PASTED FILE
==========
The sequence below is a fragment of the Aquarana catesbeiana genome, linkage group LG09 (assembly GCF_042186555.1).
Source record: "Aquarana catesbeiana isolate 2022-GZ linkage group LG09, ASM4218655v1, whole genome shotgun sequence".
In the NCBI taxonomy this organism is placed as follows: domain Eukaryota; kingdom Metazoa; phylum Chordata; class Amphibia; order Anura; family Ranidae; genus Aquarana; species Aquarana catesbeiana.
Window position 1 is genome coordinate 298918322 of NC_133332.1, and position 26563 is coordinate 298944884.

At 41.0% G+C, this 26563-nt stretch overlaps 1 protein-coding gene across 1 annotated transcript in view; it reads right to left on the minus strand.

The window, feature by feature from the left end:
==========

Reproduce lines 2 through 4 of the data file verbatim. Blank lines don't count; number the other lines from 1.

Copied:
Source record: "Aquarana catesbeiana isolate 2022-GZ linkage group LG09, ASM4218655v1, whole genome shotgun sequence".
In the NCBI taxonomy this organism is placed as follows: domain Eukaryota; kingdom Metazoa; phylum Chordata; class Amphibia; order Anura; family Ranidae; genus Aquarana; species Aquarana catesbeiana.
Window position 1 is genome coordinate 298918322 of NC_133332.1, and position 26563 is coordinate 298944884.